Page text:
"Lucy realises that everything around her, her relationships and even her thoughts, are fake"Denicia Bernard

LUCKY is an ambitious show, following the journey of Lucy, a shy and bookish seventeen-year-old from Manchester. After her mother’s sudden death, Lucy is taken to live with her estranged father, who turns out to be TV personality and infamous womaniser Ricky Pense. In order to revive his career, Pense capitalises on this reunion, documenting it on a “reality” TV show. Beneath the veneer of perfection, Lucy feels the loneliness of the situation. Everything around her, her relationships and even her thoughts are fake, and she is being edited to portray a different and more ‘likeable’ person on the big screen. Lucy grapples with this feeling alongside the ostensible fortune of her situation, an internal conflict which brings the events of the show to a heady climax.

Ashleigh Weir has done a commendable job in the challenging task that is writing the script for a Fringe show. The characters are well-defined, the dialogue realistic, and the overall plot generally well-thought-out and realised. It seems to give unusual weighting to certain characters, however - most noticeably in the lengthy monologues given to Viv, PA to Ricky and the brains of the Pense project. These moments never dragged, however, and Martha Cook gave a stand-out performance in a role that could easily have been overdone.

A small authorial problem came with the overuse of the word ‘lucky’. Audiences are already alert to this word from the title, and it is obviously an essential part of the internal battle that Lucy (handily named, one letter away from ‘lucky’) faces, but Weir should have more confidence in her writing: she doesn’t need to spell it out for us.

"Joy Gingell as Lucy gave an understated performance which worked well"Denicia Bernard

So far I have not mentioned the score: and this is because LUCKY is barely a musical. It’s more a play with songs interspersed throughout, but the songs seem neither particularly necessary nor enlightening with regard to the overall concept of the show. On the whole, the songs were forgettable, and at times difficult to follow and poorly-pitched to suit the emotion. It seems there was some attempt to mimic Sondheim, or perhaps a more recent trend popularised by Lin Manuel-Miranda to place syllables off-beat or run over bars in an unusual way, but this was ineffective. Lyrics were lost because of their speed, and occasionally slipped into incoherent rap. In this way, the book and score were glaringly detached from the rest of the show, and the music suffered for it. It must be admitted, however, that the band, led by Michael Cullen, were faultless. The score would have benefitted from a greater depth of sound, but in this small production the five musicians were more than enough to carry the show well.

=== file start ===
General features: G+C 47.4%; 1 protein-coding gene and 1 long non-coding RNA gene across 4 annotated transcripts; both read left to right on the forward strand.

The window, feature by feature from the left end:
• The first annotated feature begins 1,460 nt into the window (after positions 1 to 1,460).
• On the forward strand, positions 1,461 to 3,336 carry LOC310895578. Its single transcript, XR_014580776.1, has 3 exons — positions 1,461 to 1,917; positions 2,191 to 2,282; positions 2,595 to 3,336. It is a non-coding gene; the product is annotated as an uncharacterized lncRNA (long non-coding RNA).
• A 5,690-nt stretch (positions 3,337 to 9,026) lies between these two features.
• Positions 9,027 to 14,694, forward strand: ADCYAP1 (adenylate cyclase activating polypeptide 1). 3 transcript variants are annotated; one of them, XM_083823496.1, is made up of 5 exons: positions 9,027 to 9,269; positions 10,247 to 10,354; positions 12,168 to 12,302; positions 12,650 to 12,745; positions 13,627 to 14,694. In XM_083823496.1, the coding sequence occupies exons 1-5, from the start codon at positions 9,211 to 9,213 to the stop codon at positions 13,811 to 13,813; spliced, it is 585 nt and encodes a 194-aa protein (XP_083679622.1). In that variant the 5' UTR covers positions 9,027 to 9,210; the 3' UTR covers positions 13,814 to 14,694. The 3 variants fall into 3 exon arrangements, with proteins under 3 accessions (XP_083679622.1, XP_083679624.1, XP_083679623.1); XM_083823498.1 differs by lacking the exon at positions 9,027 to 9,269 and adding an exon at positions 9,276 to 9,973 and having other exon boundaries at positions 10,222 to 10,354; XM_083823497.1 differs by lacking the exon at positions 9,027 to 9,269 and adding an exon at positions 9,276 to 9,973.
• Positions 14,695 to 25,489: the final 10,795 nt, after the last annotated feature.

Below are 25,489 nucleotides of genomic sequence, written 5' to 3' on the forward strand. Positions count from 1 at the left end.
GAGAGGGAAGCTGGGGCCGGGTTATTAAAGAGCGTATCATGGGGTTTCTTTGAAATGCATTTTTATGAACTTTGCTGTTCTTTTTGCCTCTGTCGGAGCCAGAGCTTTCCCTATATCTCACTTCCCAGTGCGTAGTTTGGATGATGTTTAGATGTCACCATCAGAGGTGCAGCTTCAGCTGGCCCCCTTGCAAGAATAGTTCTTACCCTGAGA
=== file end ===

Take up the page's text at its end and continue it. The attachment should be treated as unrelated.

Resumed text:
“Weir should have more confidence in her writing: she doesn’t need to spell it out for us”

The nature of putting on a musical at the Fringe means quick turnarounds (indeed the cast and crew practically came out with the audience so that the venue could start the next show). With this in mind, the minimal set of vibrant, block coloured banner stands was enough to illustrate a cheesy TV set (think “Corny Collins Show” from “Hairspray”). The costumes were similarly basic, with the ensemble predominantly wearing black, allowing them to switch between roles with ease and versatility. The lighting at the venue seemed disappointingly simplistic, at no fault of the fantastic tech team who were otherwise slick in their transitions and clever in their manipulation of the kind of resources that were incomparable to the likes of the ADC.


Mountain View

Performance about performing: an interview with LUCKY

Joy Gingell as Lucy gave an understated performance, and this worked well to highlight her displacement against the extravagance of other characters such as her father. Although this made the show’s rapid climax rather implausible, it seems more the fault of the time constraints of the Fringe hour rather than Gingell’s acting ability. The energetic ensemble of Priya Edwards, Jonathan Iceton, and Henry Wilkinson carried the show with versatility and comic relief. Unfortunately, I feel that Henry Eaton-Mercer was miscast as Ricky. His acting was stellar, with great timing, presences and interaction with others on stage, but ultimately he couldn’t quite carry the unbearable ‘lad’ quality that Pense is supposed to epitomise - it felt as if every time he said something derogatory, he wanted to apologise.

All in all, Lucky deserves praise for what it is: a new show, put on in the whirl of the Fringe, written by students alongside their academic work and delivered with the professionalism of some of the finest actors and tech team in Cambridge. The difficulties they faced have, however, inevitably played a part in the quality of the performance. I feel it has not quite fulfilled its potential, but would definitely do so with greater time invested into its composition.